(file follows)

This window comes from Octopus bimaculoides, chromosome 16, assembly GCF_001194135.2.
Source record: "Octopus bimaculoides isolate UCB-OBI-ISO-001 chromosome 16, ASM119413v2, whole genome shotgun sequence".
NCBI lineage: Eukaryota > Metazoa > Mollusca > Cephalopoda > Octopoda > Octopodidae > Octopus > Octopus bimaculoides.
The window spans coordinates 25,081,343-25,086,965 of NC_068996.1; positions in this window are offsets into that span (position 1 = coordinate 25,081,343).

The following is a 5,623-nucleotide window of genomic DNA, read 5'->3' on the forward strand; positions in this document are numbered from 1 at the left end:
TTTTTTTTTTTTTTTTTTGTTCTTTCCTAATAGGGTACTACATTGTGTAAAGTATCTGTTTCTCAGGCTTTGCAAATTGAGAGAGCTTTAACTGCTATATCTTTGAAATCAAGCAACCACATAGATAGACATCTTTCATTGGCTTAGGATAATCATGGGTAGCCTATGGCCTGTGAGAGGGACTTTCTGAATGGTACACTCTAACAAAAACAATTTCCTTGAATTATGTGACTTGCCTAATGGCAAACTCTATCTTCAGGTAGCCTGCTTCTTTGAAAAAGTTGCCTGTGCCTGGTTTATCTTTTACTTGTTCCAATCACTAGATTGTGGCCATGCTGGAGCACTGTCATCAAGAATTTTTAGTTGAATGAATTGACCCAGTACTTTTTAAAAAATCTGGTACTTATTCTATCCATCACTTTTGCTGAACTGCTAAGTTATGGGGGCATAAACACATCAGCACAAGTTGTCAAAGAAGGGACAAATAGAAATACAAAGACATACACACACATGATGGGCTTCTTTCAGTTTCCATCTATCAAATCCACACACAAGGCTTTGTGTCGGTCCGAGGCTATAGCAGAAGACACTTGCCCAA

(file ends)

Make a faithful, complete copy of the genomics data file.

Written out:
This window comes from Octopus bimaculoides, chromosome 16, assembly GCF_001194135.2.
Source record: "Octopus bimaculoides isolate UCB-OBI-ISO-001 chromosome 16, ASM119413v2, whole genome shotgun sequence".
NCBI lineage: Eukaryota > Metazoa > Mollusca > Cephalopoda > Octopoda > Octopodidae > Octopus > Octopus bimaculoides.
The window spans coordinates 25,081,343-25,086,965 of NC_068996.1; positions in this window are offsets into that span (position 1 = coordinate 25,081,343).

The following is a 5,623-nucleotide window of genomic DNA, read 5'->3' on the forward strand; positions in this document are numbered from 1 at the left end:
TTTTTTTTTTTTTTTTTTGTTCTTTCCTAATAGGGTACTACATTGTGTAAAGTATCTGTTTCTCAGGCTTTGCAAATTGAGAGAGCTTTAACTGCTATATCTTTGAAATCAAGCAACCACATAGATAGACATCTTTCATTGGCTTAGGATAATCATGGGTAGCCTATGGCCTGTGAGAGGGACTTTCTGAATGGTACACTCTAACAAAAACAATTTCCTTGAATTATGTGACTTGCCTAATGGCAAACTCTATCTTCAGGTAGCCTGCTTCTTTGAAAAAGTTGCCTGTGCCTGGTTTATCTTTTACTTGTTCCAATCACTAGATTGTGGCCATGCTGGAGCACTGTCATCAAGAATTTTTAGTTGAATGAATTGACCCAGTACTTTTTAAAAAATCTGGTACTTATTCTATCCATCACTTTTGCTGAACTGCTAAGTTATGGGGGCATAAACACATCAGCACAAGTTGTCAAAGAAGGGACAAATAGAAATACAAAGACATACACACACATGATGGGCTTCTTTCAGTTTCCATCTATCAAATCCACACACAAGGCTTTGTGTCGGTCCGAGGCTATAGCAGAAGACACTTGCCCAA